We have been a pioneer in North America, providing welding fume extraction solutions since the 1980s. In this blog post, you will find the exposure limits in Prince Edward Island for some of the most common hazardous metals and gases found in welding fume.

Fumes are formed when a metal is heated above its boiling point, and its vapors condense into very fine particles. Their size ranges from 0.005 to 20 µm, but most are smaller than 1 µm and may deposit throughout the respiratory system.

The fume composition depends on the material being welded, the electrode, the coatings, the flux, and the shielding gas, among other things. Air sampling is usually necessary to know which hazardous and regulated substances are in your working environment. But getting information on the composition of metals, gases, and consumables used in the welding process is usually a good start.

What particulates are potentially dangerous in welding fume?

Here is a list of some dangerous metals and gases commonly found in welding fume that will be covered on this page:

  • Aluminum
  • Antimony
  • Arsenic
  • Beryllium
  • Cadmium
  • Chromium
  • Cobalt
  • Copper
  • Iron oxide
  • Lead
  • Manganese (learn more about manganese in welding fumes)
  • Molybdenum
  • Nickel
  • Silver
  • Tin
  • Titanium dioxide
  • Vanadium
  • Zinc
  • Argon
  • Carbon Dioxide
  • Carbon Monoxide
  • Helium
  • Hydrogen Fluoride
  • Nitric Oxide
  • Nitrogen
  • Nitrogen Dioxide
  • Ozone
  • Phosgene

Prince Edward Island Workplace Health and Safety Regulations – Welding Fume

In Prince Edward Island, companies must follow Occupational Health and Safety Act General Regulations. Welding regulations can be found in Part 37 (Welding), and Threshold Limit Values (TLV) are defined in Part 11 (Ventilation). Here is some information to know.

37.1 Ventilation

“Where welding or cutting or soldering operations emit harmful fumes and gases, the employer shall ensure that ventilation is provided which will remove the fumes at the source required to maintain the airborne contaminants at or below the permissible levels as outlined in Part 11 of these regulations.”

11.3 Threshold limit values

” Where the air of working areas is contaminated by vapors, fumes, gases, mists or other impurities which constitute a hazard to the health or safety of workers, suitable means of ventilation shall be provided by the employer to reduce contamination in the atmosphere at or below the threshold limit values specified by the American Conference of Governmental Industrial Hygienists (ACGIH) in the 2019 edition of the publication “Threshold Limit Values and Biological Exposure Indices”, as amended from time to time.”

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Prince Edward Island – Threshold Limit Values for Welding Fume, Metals, and Gases

Threshold Limit Values (TLV) are copyrighted by ACGIH and cannot be reproduced on other websites. However, you will find the links to the relevant pages on their website below. Use them to know the OELs to follow.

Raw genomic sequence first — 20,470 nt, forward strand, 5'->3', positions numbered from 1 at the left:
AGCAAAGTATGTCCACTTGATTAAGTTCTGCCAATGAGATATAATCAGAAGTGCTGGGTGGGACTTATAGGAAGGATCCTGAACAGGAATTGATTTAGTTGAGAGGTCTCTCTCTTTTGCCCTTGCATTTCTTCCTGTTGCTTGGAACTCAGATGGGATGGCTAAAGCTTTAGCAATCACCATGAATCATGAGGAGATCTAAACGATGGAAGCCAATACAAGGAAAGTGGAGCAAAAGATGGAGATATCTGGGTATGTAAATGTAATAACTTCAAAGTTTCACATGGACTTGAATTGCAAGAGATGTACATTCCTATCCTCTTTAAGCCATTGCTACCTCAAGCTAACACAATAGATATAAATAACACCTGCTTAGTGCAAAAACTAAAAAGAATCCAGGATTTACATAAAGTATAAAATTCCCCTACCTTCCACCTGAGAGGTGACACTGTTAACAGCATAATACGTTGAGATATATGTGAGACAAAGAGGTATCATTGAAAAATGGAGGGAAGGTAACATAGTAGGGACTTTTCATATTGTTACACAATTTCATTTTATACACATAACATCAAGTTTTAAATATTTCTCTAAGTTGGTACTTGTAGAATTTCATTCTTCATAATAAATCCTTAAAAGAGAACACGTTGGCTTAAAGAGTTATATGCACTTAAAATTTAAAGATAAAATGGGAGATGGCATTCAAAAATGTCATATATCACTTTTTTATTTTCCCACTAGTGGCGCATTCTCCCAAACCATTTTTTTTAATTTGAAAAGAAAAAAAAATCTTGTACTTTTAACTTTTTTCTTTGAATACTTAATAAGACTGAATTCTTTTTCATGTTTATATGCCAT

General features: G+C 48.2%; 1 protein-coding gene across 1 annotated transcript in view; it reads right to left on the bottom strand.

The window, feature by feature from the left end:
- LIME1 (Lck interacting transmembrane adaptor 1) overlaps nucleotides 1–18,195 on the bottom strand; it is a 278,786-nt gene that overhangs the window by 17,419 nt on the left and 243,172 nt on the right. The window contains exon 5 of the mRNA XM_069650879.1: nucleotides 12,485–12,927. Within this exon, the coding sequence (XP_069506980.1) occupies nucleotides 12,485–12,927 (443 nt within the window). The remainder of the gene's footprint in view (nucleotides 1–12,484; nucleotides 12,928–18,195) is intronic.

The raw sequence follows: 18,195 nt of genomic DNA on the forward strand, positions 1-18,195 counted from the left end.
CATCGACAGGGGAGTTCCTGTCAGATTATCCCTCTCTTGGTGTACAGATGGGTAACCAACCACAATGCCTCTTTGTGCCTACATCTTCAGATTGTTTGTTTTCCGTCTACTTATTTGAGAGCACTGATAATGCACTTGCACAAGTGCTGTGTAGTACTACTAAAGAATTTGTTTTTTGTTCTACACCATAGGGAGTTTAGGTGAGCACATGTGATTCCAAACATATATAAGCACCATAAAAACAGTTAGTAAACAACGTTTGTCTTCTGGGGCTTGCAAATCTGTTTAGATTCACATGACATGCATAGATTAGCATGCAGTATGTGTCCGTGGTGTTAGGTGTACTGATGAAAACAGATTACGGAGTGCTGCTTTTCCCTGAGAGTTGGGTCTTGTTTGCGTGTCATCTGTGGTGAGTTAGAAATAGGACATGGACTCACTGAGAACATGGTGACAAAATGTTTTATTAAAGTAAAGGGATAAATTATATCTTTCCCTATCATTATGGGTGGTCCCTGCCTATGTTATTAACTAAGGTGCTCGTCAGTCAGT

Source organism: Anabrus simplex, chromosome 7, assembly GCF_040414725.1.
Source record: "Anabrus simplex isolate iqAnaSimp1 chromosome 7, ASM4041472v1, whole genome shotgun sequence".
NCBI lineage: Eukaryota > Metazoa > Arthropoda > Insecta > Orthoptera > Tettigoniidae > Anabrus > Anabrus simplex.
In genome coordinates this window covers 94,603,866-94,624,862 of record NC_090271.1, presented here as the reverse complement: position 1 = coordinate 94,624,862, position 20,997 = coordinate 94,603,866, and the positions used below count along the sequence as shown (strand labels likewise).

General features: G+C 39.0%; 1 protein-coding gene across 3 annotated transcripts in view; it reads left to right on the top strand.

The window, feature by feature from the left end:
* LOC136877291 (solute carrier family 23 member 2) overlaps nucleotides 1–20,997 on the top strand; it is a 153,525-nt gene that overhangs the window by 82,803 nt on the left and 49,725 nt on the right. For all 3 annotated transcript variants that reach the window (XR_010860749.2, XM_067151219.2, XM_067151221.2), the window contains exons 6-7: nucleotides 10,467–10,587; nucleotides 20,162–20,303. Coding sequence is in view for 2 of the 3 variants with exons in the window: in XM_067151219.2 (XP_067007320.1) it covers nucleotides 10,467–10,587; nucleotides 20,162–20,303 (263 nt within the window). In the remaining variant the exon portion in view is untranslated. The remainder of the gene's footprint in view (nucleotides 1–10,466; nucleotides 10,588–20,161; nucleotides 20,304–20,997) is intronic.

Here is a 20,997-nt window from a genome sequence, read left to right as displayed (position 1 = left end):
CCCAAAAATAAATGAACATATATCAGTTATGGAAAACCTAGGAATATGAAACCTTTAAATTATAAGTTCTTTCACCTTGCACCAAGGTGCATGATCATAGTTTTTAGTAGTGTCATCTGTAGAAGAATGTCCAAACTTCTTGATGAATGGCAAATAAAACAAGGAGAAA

ACGIH has not published a recommendation regarding welding fumes in general. Therefore, they fall under the Particulates Not Otherwise Regulated category. The ACGIH recommendation, in this case, is a TLV-TWA of 3mg/m3 for respirable particles and 10mg/m3 for inhalable particles.

* A concentration limit is not included because available oxygen is the limiting factor.

Health risks associated with breathing welding fumes

According to OSHA, the Centers for Disease Control and Prevention, the International Agency for Research on Cancer, and the CNESST (Quebec), breathing welding fumes could cause the following health effects:

  • Eye, nose, and throat irritation
  • Dizziness and nausea
  • Breathing difficulties that could lead to suffocation or asphyxiation
  • Metal fume fever
  • Lung damage and various types of cancer
  • Stomach ulcers
  • Kidney damage
  • Nervous system damage
  • Manganism
  • Chest pain
  • Asthma
  • Bleedings
  • Dermatitis or eczema
  • Kidney disease
  • Bone and joint disorders
  • Siderosis (iron oxide in lung tissue after inhalation)
  • Stannosis (tin oxide in lung tissue after inhalation)
  • Anthracosis (poisoning after inhalation of carbon dust)
  • Berylliosis (poisoning after inhalation of beryllium dust)
  • Accumulation of fluid in the lungs

These are good reasons to protect welders, meet the standards, and even extract pollutants as efficiently as possible. Welding fume extractors will be the best way to do so.

To learn more about welding fume regulations in another Canadian province or territory, feel free to use one of the links below to be directed to our article on the subject:

3 Ways to Take a First Step Towards a Fume-Free Environment

1 – Attend Our Webinar

2 – Request our Compact Guide “30 Expert Tips for Eliminating Fume”

You will also receive information about regulations, success stories, tips to choose the right fume extractor.

3 – Contact Us

We would be pleased to help you protect your welders and comply with current standards. We travel everywhere in Canada and the United States for free demos.